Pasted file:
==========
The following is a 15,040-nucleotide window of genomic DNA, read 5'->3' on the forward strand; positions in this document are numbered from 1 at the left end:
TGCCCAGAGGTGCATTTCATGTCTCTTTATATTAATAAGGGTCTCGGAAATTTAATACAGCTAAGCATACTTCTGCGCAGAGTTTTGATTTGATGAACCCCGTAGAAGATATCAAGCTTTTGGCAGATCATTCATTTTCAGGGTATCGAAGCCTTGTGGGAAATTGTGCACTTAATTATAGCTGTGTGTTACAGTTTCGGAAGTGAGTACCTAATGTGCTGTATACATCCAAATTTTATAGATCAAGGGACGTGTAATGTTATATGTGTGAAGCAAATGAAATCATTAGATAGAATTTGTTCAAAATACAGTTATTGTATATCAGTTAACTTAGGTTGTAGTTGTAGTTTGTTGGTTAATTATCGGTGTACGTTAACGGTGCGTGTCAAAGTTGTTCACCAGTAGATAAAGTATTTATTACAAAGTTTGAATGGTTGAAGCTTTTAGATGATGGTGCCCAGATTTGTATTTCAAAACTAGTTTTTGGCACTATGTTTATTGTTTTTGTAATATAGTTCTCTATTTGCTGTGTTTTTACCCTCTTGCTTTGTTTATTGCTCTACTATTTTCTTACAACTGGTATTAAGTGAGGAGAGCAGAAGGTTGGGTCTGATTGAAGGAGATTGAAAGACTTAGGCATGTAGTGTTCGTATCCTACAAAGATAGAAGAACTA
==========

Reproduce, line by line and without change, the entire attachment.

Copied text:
The following is a 15,040-nucleotide window of genomic DNA, read 5'->3' on the forward strand; positions in this document are numbered from 1 at the left end:
TGCCCAGAGGTGCATTTCATGTCTCTTTATATTAATAAGGGTCTCGGAAATTTAATACAGCTAAGCATACTTCTGCGCAGAGTTTTGATTTGATGAACCCCGTAGAAGATATCAAGCTTTTGGCAGATCATTCATTTTCAGGGTATCGAAGCCTTGTGGGAAATTGTGCACTTAATTATAGCTGTGTGTTACAGTTTCGGAAGTGAGTACCTAATGTGCTGTATACATCCAAATTTTATAGATCAAGGGACGTGTAATGTTATATGTGTGAAGCAAATGAAATCATTAGATAGAATTTGTTCAAAATACAGTTATTGTATATCAGTTAACTTAGGTTGTAGTTGTAGTTTGTTGGTTAATTATCGGTGTACGTTAACGGTGCGTGTCAAAGTTGTTCACCAGTAGATAAAGTATTTATTACAAAGTTTGAATGGTTGAAGCTTTTAGATGATGGTGCCCAGATTTGTATTTCAAAACTAGTTTTTGGCACTATGTTTATTGTTTTTGTAATATAGTTCTCTATTTGCTGTGTTTTTACCCTCTTGCTTTGTTTATTGCTCTACTATTTTCTTACAACTGGTATTAAGTGAGGAGAGCAGAAGGTTGGGTCTGATTGAAGGAGATTGAAAGACTTAGGCATGTAGTGTTCGTATCCTACAAAGATAGAAGAACTA